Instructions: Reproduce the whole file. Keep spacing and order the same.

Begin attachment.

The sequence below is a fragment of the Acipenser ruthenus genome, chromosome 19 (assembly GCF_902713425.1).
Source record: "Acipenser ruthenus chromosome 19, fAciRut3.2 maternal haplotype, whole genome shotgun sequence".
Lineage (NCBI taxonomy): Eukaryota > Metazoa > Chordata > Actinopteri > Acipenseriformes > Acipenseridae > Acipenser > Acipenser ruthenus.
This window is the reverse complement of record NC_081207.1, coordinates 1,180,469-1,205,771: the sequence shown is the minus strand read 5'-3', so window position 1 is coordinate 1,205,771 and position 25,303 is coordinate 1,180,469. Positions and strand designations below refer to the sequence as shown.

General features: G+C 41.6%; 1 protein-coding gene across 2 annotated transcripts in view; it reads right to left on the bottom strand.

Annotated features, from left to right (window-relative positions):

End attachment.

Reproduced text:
The sequence below is a fragment of the Acipenser ruthenus genome, chromosome 19 (assembly GCF_902713425.1).
Source record: "Acipenser ruthenus chromosome 19, fAciRut3.2 maternal haplotype, whole genome shotgun sequence".
Lineage (NCBI taxonomy): Eukaryota > Metazoa > Chordata > Actinopteri > Acipenseriformes > Acipenseridae > Acipenser > Acipenser ruthenus.
This window is the reverse complement of record NC_081207.1, coordinates 1,180,469-1,205,771: the sequence shown is the minus strand read 5'-3', so window position 1 is coordinate 1,205,771 and position 25,303 is coordinate 1,180,469. Positions and strand designations below refer to the sequence as shown.

General features: G+C 41.6%; 1 protein-coding gene across 2 annotated transcripts in view; it reads right to left on the bottom strand.

Annotated features, from left to right (window-relative positions):